There has been much said about high school summer activities and how to spend the summer: volunteering, reading, working, and more. But for the college-bound teen, summer gives each grade level an opportunity to concentrate on specific tasks before the school year begins.
It’s the year of new beginnings. Wide-eyed freshmen enter high school campuses overwhelmed and excited. High school is the beginning of the college pursuit. It means added responsibility and academic challenges. And it also requires organization and preparation.
Following are four tasks for soon-to-be freshmen:
The summer before freshman year is the best time to plan the courses you will be taking during high school. If you haven’t already done so, do a little research about what courses colleges require and plan your year accordingly. Freshman year is when you begin the quest for a high GPA, which assures admission to college and the promise of merit aid.
Colleges are looking for long-term commitments when it comes to volunteering in high school. The summer before freshman year is the best time to choose the activity that most interests you. If you’re not sure, try some on for size to help you decide.
3. Start the scholarship search
There are scholarships available for every age group. Starting the search early allows you the time to research and apply before the rush of senior year.
4. Attend freshman orientation
High school freshman orientation is important. Exploring clubs, organizations, sports, music, and even politics will jumpstart your social skills and give you an idea of your areas of interests. Orientation offers you your first glimpse into high school life, and also gives you the opportunity to plan and register for classes.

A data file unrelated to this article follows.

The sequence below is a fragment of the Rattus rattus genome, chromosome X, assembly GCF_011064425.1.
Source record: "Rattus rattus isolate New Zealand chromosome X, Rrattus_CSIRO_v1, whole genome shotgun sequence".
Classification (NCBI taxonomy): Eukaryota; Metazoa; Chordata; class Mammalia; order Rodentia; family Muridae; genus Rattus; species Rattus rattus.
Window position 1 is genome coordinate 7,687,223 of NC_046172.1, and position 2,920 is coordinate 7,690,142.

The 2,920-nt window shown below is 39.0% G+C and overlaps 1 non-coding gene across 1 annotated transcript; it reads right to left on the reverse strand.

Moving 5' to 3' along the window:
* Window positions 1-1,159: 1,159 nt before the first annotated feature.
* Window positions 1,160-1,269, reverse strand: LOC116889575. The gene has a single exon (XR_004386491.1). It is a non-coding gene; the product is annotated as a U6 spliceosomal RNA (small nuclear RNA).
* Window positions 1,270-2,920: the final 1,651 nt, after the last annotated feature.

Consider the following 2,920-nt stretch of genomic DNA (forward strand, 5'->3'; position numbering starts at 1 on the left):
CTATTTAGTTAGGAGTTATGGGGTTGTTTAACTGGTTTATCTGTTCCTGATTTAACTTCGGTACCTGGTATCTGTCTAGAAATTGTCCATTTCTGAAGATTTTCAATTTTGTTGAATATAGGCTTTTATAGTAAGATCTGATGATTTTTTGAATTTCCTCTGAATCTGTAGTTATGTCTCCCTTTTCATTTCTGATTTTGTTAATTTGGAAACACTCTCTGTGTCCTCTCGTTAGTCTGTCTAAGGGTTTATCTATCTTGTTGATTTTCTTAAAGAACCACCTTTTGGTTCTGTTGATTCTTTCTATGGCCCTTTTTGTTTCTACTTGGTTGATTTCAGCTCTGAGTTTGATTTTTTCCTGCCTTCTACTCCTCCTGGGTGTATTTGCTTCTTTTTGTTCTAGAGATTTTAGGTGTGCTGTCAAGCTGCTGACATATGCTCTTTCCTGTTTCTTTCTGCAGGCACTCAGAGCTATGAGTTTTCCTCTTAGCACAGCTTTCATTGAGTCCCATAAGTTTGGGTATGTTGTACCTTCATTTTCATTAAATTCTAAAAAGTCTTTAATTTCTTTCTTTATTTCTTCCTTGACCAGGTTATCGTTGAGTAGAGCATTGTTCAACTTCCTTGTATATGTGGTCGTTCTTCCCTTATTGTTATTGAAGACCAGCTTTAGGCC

You are now a “seasoned” high school student. In addition to the obvious volunteering and searching for scholarships, the focus for the summer before this year should be centered on the following tasks:
1. Study for the PSAT
You will want to take the PSAT in the fall. Why take it so early? First of all, because it doesn’t count and it’s great practice; secondly, because it will give you an idea of your testing strengths and weaknesses while you still have time to make improvements.
2. Start researching careers
By now, you should know what interests you in school. Are you drawn to the sciences? Or is drama your cup of tea? Do you excel in math? Or are you interested in literature? These interests will serve to guide you down the right career path. Use the summer to research some career paths. This research will help when you begin to create your college list.
3. Take a personality test
Take a simple online personality test to understand your interests and help with your college choices. The Myers-Briggs personality test is a simple test you can take to determine your interests and inclinations.
4. Take online college tours
Take some online tours of colleges that you might be interested in attending. You can find these on the college’s websites or on YouTube. Look for ones made by students to get the inside scoop on the campus.
It’s time for you to sit down and evaluate goals to make sure you’re on-track for the college application process. Get focused and keep your eye on the prize: graduation and college acceptance.
1. Prepare for the PSAT
This is the all-important PSAT year. This is the year that your score will qualify you for the National Merit Scholarship program. Follow the calendar deadlines and register EARLY. If you took the test last year, review the answers that you missed and make sure you know why you missed them, taking time to study the correct answers. Cramming rarely helps so studying over a period of time will help you approach the test with confidence and the knowledge you need to test well.